# Limits of trigonometric functions when x tends to 0

Isn't $$\lim_{x \to 0} \frac{\sin 2x^{\circ}}{x^{\circ}}=2$$? But the actual answer doesn't seem to have this rather answers of the form of radians.Where did i go wrong?

• $2$ is the right answer. Jul 20, 2021 at 8:36
• What is the source of the "answers" you refer to? Btw $2$ is correct. Jul 20, 2021 at 8:40
• What is the superscript on $x$ for? Degrees? If it is degrees, then you will have to modify it to radians, which is where the conversionn comes in
– Alan
Jul 20, 2021 at 8:40

For an angle of $$a$$ radians and $$x$$ degrees it is $$\dfrac{a}{\pi}=\dfrac{x}{180}\Rightarrow x=\dfrac{180a}{\pi}$$ or $$a=\dfrac{\pi x}{180}$$

In your limit set $$a=\dfrac{\pi x}{180}$$. Since $$x\to 0$$ it will be $$a\to 0$$ and therefore

$$\lim\limits_{x\to 0^{\circ}}\dfrac{sin(2x^{\circ})}{x^{\circ}}=\lim\limits_{a\to 0}\dfrac{sin(2\frac{180a}{\pi})}{\frac{180a}{\pi}}=\dfrac{2\frac{180}{\pi}}{\frac{180}{\pi}}=2$$

• If I put into my calculator, while in degree mode, $\sin(0.02)/0.01$ it gives $0.034907$, or about $2\pi/180$. Your mistake is that the numerator of your limit is $\sin_{deg}(2x^{\circ})=\sin_{rad}(2a)$ so the limit is $\frac{2}{180/\pi}$. Jul 20, 2021 at 9:39
• @Jaap Scherphuis I suppose that $sin_d(2x^{\circ})=sin_r(2a)$ is not actually true. However, there seems to be a difference between the limits $\lim\limits_{x\to0}\dfrac{\sin{(2x^{\circ})}}{x^{\circ}}$ and $\lim\limits_{x\to0}\dfrac{\sin{(2x^{\circ})}}{x}$. The second one is a real number whereas in the first one I suppouse that I have to add units, i.e. the result will be in $1/\text{degrees}$. Your calculator gives $\lim\limits_{x\to0}\dfrac{\sin{(2x^{\circ})}}{x}$ whereas I calculated $\lim\limits_{x\to0}\dfrac{\sin{(2x^{\circ})}}{x^{\circ}}$. The difference is a factor $\dfrac{180}{\pi}$ Jul 20, 2021 at 11:03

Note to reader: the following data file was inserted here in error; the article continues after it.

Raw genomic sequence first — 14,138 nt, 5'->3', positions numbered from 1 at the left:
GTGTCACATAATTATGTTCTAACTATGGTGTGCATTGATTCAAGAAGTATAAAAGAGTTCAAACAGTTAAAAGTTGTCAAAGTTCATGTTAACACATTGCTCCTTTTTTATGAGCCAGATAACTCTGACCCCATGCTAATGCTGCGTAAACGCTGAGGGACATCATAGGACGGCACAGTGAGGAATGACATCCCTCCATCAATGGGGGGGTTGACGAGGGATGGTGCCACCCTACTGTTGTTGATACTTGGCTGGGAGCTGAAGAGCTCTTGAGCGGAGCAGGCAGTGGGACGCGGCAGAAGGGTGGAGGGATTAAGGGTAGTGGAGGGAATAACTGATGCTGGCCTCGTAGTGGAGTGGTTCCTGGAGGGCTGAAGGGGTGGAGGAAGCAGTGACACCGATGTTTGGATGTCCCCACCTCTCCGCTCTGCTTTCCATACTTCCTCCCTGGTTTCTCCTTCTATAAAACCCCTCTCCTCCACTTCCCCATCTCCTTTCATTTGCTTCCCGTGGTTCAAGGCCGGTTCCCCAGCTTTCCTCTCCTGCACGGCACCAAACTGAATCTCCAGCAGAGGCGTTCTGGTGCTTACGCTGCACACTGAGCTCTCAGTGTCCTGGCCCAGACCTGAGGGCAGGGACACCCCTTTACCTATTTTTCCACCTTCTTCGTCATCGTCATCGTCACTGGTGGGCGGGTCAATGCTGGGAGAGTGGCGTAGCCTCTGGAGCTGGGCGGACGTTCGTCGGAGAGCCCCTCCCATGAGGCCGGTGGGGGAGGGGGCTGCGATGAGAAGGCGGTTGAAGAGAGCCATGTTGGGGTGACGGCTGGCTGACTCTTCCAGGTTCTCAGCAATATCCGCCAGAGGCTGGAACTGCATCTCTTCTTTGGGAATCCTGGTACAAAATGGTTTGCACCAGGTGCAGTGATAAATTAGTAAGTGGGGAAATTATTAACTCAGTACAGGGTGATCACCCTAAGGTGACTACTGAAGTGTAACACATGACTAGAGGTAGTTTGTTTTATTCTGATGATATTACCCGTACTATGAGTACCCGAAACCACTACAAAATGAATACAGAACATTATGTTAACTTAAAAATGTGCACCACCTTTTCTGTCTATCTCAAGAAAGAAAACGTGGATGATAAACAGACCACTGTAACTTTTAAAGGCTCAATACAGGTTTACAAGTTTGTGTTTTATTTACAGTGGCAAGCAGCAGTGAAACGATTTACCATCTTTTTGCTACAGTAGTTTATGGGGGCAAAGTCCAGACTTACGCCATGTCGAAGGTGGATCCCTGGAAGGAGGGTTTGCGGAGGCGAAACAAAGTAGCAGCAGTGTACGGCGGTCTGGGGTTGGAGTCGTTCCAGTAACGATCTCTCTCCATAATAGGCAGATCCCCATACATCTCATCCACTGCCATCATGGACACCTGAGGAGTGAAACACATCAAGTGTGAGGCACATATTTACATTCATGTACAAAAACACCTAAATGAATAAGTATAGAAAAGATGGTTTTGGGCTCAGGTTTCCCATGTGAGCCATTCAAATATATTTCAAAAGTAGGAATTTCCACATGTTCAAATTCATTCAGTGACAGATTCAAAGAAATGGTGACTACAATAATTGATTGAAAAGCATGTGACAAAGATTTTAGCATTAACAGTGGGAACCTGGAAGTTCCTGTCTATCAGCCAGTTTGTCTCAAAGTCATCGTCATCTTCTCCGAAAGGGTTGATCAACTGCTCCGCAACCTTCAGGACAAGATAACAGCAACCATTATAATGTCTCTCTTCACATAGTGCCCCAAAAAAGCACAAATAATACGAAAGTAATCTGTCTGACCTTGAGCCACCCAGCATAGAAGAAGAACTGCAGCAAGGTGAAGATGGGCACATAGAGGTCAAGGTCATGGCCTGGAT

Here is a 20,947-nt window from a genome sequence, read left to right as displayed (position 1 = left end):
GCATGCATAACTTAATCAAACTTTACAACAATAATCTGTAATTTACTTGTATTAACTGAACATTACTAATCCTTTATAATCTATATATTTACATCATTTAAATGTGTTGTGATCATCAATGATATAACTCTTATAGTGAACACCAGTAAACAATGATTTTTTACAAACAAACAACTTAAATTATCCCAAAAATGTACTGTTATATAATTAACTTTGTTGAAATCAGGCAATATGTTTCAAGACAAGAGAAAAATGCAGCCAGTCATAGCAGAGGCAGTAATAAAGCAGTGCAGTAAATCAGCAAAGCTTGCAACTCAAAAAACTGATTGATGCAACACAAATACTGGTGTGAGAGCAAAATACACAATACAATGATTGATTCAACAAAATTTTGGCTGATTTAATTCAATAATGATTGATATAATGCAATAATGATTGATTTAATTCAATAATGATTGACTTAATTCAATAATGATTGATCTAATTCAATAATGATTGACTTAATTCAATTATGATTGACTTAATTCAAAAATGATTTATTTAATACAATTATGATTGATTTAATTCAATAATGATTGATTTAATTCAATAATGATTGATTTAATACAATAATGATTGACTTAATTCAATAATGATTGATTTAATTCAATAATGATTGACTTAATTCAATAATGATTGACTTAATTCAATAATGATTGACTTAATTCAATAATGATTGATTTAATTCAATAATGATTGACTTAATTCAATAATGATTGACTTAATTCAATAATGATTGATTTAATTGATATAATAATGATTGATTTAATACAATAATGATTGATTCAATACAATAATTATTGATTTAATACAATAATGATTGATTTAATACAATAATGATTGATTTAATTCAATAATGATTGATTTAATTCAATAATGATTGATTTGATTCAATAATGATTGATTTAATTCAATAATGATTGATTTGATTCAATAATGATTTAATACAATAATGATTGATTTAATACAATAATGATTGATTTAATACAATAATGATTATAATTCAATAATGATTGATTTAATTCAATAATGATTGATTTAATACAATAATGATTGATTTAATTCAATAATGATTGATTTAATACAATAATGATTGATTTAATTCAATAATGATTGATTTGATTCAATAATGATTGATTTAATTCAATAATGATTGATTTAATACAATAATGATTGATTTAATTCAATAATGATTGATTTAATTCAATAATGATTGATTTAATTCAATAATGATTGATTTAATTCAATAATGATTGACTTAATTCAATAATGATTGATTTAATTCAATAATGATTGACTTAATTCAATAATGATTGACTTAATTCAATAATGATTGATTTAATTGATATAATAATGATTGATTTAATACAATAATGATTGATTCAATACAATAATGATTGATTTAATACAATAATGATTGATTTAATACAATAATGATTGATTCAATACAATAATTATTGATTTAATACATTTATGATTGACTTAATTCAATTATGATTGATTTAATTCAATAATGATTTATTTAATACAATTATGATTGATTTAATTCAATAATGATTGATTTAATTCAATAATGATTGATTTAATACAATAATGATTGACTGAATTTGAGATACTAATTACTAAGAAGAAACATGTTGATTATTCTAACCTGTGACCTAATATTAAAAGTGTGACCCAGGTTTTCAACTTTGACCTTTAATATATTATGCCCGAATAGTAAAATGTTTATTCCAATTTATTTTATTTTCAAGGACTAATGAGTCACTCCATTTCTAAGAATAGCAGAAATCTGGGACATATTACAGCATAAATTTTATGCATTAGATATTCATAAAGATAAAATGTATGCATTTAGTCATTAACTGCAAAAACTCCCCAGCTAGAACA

• My previous comment was not very clear. I'm saying that $\sin_d(2x^{\circ})=\sin_r(2a)$ is true, and that where you wrote $\sin(2\frac{180a}\pi)$ you are still using the $\sin_d$ function, but that you should be switching over to the $\sin_r$ function instead. So $\sin_d(2x^{\circ})=\sin_d(2\frac{180a}\pi)=\sin_r(2a)$. That is why you get an erroneous $\frac{180}\pi$ in the numerator of your limit. Try it with an explicit value for $x$ and $a$ and you'll see that $\sin(2x^{\circ})=\sin(2\frac{180a}\pi)$ is not changing the parameter value to radians, just rewriting it but still in degrees. Jul 20, 2021 at 11:16
• @Jaap Scherphuis Ok maybe I misread your comment. My apologies. However it would be better if you could write your approach in detail as an answer. I'll try to think about the whole problem again. Jul 20, 2021 at 12:27

Since you can convert degrees to radians, by use of the formula $$a_r = \frac{\pi}{180} \cdot a_d$$, the expression becomes:

$$\lim_{x \rightarrow 0} \frac{2 \sin(u) \cos(u)}{u}$$, where $$u = \frac{x\pi}{180}$$, so clearly this is also equal to $$\lim_{u \rightarrow 0} \frac{2\sin(u) \cos(u)}{u}$$. Using the fact that $$\lim_{u \rightarrow 0} \frac{\sin(u)}{u} = 1$$, the expression becomes $$\lim_{u \rightarrow 0} 2\cos(u)$$, which is clearly equal to $$2$$